Not The Tzedakah Side Of Your Balance Sheet


What a difference a decade makes.

In 1998, when Philadelphia attorney Clifford Goldstein wanted to cash in on the staggering increase in Israeli technology stocks, he was disappointed to discover that no index-based mutual funds of Israeli companies existed.

“Wall Street is slow,” Goldstein says, noting that top brokerage firms he approached “told me they didn’t want to invest in kibbutzniks growing oranges.”

Today, with Israel’s economy going “gangbusters,” as Goldstein puts it, the Jewish state is poised to take its rightful place at the big people’s financial table. A few months ago, the FTSE (pronounced footsie) Group, a British provider of more than 100,000 indices, upgraded Israel from “advanced emerging market” to “developed nation.” And global benchmarker MSCI, maintained by Morgan Stanley Capital International, is expected to reclassify Israel as a “developed market” by 2010.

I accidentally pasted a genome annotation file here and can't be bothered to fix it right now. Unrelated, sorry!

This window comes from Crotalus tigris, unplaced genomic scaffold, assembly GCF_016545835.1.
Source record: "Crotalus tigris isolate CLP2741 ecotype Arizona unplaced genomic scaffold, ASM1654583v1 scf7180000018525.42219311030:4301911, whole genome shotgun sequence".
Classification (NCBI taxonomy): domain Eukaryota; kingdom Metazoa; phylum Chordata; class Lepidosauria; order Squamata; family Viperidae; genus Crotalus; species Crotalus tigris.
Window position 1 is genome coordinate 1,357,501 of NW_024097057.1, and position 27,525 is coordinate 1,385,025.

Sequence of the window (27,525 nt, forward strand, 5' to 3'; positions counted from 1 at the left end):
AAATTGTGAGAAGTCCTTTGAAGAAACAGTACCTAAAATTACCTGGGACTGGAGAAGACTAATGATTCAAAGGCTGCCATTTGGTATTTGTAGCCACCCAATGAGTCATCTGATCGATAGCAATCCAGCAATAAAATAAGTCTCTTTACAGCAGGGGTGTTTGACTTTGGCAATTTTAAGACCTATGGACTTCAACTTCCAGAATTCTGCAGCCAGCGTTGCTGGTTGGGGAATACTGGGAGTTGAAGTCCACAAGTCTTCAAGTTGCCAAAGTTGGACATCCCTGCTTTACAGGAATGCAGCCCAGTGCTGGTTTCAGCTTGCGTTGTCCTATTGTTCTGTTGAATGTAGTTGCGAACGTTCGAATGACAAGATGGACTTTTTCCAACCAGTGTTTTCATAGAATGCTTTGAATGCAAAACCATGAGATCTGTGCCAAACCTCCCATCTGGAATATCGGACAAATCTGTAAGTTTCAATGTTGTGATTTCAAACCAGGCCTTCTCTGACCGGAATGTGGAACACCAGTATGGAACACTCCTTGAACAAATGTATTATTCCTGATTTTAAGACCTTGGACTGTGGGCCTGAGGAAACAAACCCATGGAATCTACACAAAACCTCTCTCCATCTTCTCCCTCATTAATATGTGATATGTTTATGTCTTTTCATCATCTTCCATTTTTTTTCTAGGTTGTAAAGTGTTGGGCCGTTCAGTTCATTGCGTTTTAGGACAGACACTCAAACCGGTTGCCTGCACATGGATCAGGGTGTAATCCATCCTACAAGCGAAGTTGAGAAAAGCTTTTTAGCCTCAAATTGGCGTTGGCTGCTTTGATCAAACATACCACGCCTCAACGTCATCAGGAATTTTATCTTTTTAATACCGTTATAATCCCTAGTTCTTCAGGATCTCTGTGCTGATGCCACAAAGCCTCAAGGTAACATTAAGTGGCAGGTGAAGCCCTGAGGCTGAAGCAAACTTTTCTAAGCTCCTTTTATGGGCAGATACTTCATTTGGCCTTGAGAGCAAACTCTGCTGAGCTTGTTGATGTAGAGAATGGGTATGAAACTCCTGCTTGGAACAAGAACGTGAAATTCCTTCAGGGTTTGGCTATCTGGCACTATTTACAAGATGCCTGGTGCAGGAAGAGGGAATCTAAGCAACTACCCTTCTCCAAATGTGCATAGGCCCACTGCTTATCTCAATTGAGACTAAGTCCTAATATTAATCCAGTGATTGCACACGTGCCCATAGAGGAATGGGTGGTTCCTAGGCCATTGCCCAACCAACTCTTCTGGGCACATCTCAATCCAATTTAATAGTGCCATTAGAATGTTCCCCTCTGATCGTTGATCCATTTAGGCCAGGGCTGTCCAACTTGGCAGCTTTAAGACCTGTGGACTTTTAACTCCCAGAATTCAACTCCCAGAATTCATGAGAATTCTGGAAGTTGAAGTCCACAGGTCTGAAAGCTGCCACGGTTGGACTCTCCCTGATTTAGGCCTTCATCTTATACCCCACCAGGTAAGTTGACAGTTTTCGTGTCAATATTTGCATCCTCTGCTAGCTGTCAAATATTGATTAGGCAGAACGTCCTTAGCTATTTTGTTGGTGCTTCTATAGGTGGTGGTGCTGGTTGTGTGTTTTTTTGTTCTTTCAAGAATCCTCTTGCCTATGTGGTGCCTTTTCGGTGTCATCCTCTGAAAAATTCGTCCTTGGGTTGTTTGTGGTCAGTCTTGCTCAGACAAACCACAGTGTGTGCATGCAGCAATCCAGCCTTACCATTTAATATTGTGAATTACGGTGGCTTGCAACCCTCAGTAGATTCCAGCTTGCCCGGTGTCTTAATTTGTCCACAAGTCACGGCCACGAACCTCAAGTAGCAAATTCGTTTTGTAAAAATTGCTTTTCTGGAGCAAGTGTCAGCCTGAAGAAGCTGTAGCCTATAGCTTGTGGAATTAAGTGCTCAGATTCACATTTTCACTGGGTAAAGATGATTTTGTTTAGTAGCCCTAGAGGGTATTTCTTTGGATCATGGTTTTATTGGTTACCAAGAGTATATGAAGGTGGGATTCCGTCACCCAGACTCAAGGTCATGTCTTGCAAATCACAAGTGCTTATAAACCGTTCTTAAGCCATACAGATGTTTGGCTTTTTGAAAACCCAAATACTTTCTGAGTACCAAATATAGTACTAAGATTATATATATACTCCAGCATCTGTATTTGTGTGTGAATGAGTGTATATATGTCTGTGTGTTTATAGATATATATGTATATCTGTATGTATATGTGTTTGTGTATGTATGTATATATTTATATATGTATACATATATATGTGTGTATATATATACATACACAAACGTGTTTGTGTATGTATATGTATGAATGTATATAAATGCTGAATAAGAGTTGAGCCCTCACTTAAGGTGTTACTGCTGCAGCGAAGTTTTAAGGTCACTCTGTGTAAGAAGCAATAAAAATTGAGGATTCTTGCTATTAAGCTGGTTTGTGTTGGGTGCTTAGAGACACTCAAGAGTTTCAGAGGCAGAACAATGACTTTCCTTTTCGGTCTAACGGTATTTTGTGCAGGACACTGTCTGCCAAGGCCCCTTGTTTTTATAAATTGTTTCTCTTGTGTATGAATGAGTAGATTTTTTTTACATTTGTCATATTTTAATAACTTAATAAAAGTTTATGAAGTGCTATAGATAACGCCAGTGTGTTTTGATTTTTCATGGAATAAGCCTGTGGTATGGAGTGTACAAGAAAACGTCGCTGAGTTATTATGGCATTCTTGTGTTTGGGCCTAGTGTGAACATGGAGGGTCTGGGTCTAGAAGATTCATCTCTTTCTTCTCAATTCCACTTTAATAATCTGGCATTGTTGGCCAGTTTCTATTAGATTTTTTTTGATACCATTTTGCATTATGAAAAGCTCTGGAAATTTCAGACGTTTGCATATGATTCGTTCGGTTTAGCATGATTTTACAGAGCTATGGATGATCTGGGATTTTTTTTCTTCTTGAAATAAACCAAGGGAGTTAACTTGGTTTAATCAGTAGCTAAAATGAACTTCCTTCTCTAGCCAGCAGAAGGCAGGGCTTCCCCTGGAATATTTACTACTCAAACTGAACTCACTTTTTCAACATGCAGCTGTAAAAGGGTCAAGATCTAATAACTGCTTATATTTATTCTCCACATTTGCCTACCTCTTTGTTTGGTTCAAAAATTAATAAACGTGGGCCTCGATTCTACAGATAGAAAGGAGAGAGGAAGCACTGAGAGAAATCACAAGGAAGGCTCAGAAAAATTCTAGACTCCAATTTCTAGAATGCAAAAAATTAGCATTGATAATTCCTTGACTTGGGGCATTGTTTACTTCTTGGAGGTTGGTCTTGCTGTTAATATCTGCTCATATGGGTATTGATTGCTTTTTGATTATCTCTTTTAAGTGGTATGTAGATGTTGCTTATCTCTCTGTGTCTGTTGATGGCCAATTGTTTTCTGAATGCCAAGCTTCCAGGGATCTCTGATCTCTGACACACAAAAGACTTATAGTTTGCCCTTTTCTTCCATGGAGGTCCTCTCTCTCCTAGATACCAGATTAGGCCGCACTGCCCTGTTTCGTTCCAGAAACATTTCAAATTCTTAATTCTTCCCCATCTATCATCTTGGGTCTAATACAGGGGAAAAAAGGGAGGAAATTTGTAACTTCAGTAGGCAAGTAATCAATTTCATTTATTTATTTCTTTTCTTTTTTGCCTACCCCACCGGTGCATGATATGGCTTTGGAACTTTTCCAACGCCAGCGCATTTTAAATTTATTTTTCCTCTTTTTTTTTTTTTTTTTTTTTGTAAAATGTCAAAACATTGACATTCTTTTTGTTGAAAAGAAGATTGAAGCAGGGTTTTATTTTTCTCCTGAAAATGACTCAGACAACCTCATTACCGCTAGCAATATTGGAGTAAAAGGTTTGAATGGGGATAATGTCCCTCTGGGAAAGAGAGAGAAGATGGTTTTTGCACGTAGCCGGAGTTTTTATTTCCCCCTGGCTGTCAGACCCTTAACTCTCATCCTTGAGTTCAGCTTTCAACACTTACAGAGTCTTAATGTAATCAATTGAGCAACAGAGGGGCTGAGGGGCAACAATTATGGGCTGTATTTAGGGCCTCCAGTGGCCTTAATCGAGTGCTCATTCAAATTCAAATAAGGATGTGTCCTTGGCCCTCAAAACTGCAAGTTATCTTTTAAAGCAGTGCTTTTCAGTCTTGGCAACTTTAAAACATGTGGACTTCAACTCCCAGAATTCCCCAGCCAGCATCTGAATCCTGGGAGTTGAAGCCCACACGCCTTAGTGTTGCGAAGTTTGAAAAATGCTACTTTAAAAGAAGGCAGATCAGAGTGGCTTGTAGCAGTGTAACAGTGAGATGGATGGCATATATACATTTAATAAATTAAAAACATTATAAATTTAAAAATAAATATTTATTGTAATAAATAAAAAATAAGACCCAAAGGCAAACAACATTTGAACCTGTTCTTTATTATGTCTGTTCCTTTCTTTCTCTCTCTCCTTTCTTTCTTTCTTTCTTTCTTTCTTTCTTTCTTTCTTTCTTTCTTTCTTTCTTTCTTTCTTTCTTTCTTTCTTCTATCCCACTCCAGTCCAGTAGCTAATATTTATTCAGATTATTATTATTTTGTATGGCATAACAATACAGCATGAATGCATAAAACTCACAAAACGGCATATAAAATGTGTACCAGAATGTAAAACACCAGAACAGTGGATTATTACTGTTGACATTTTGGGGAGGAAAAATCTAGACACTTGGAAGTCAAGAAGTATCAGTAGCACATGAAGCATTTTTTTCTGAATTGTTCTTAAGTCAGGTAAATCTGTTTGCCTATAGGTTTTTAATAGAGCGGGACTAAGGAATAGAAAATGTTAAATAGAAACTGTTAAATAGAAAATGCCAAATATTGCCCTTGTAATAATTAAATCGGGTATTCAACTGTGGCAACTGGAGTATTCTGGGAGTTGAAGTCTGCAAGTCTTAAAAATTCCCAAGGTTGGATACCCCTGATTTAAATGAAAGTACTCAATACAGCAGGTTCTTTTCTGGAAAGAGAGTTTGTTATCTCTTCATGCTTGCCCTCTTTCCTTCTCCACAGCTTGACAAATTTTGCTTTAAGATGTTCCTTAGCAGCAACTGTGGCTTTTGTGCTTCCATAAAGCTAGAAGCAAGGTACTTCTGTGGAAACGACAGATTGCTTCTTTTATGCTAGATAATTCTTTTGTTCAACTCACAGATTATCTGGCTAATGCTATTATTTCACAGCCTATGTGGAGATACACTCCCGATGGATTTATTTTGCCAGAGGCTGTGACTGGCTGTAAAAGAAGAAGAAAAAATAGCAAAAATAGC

“Developed” status will likely boost Israel’s visibility and attract billions in foreign investments, particularly from pension funds and other large institutional investors.

This is good news for Israel and also for individual investors with a pro-Israel bent. In the past year, investing in Israel’s local markets from the United States has gotten a lot easier. There are now several options available for those seeking to rebalance their portfolios to better reflect their values — and make money, too.

“Don’t think of Israel as the tzedakah [charity] side of your balance sheet,” said Steven Schoenfeld, chief investment officer for quantitative management at Northern Trust, an investment firm for corporations, institutions and affluent individuals. “It’s good for Israel and good for your portfolio.”

On May 21, Northern Trust introduced the NETS TA-25 Index Fund (NYSE: TAV), an exchange-traded fund that tracks the Tel Aviv Stock Exchange’s flagship index, which includes the 25 largest Israeli companies by market capitalization. “The TA-25 Index has delivered strong returns in recent years, significantly outperforming developed market indexes such as the S&P 500,” Schoenfeld said at a recent breakfast announcing the launch of the fund. “The TA-25 Index also represents a well-diversified slice of the local Israeli market.”